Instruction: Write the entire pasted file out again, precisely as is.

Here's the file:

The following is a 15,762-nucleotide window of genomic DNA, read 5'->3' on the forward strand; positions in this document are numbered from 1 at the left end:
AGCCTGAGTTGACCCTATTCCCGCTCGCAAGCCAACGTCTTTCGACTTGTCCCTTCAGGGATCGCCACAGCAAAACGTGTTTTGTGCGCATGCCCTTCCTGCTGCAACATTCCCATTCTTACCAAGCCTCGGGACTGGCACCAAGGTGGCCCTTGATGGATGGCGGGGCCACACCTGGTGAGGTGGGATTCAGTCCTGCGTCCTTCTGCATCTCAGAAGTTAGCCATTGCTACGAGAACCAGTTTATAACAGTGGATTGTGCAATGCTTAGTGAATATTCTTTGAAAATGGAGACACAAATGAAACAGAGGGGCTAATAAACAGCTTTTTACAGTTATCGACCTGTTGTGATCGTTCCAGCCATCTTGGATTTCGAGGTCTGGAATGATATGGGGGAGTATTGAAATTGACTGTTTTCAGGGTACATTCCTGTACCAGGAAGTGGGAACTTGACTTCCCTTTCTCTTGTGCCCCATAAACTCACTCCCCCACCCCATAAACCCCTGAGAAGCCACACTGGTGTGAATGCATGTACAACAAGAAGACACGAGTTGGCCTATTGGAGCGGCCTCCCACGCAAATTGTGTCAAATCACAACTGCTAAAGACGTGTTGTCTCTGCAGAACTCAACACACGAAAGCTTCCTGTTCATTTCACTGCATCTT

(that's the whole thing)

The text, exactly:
The following is a 15,762-nucleotide window of genomic DNA, read 5'->3' on the forward strand; positions in this document are numbered from 1 at the left end:
AGCCTGAGTTGACCCTATTCCCGCTCGCAAGCCAACGTCTTTCGACTTGTCCCTTCAGGGATCGCCACAGCAAAACGTGTTTTGTGCGCATGCCCTTCCTGCTGCAACATTCCCATTCTTACCAAGCCTCGGGACTGGCACCAAGGTGGCCCTTGATGGATGGCGGGGCCACACCTGGTGAGGTGGGATTCAGTCCTGCGTCCTTCTGCATCTCAGAAGTTAGCCATTGCTACGAGAACCAGTTTATAACAGTGGATTGTGCAATGCTTAGTGAATATTCTTTGAAAATGGAGACACAAATGAAACAGAGGGGCTAATAAACAGCTTTTTACAGTTATCGACCTGTTGTGATCGTTCCAGCCATCTTGGATTTCGAGGTCTGGAATGATATGGGGGAGTATTGAAATTGACTGTTTTCAGGGTACATTCCTGTACCAGGAAGTGGGAACTTGACTTCCCTTTCTCTTGTGCCCCATAAACTCACTCCCCCACCCCATAAACCCCTGAGAAGCCACACTGGTGTGAATGCATGTACAACAAGAAGACACGAGTTGGCCTATTGGAGCGGCCTCCCACGCAAATTGTGTCAAATCACAACTGCTAAAGACGTGTTGTCTCTGCAGAACTCAACACACGAAAGCTTCCTGTTCATTTCACTGCATCTT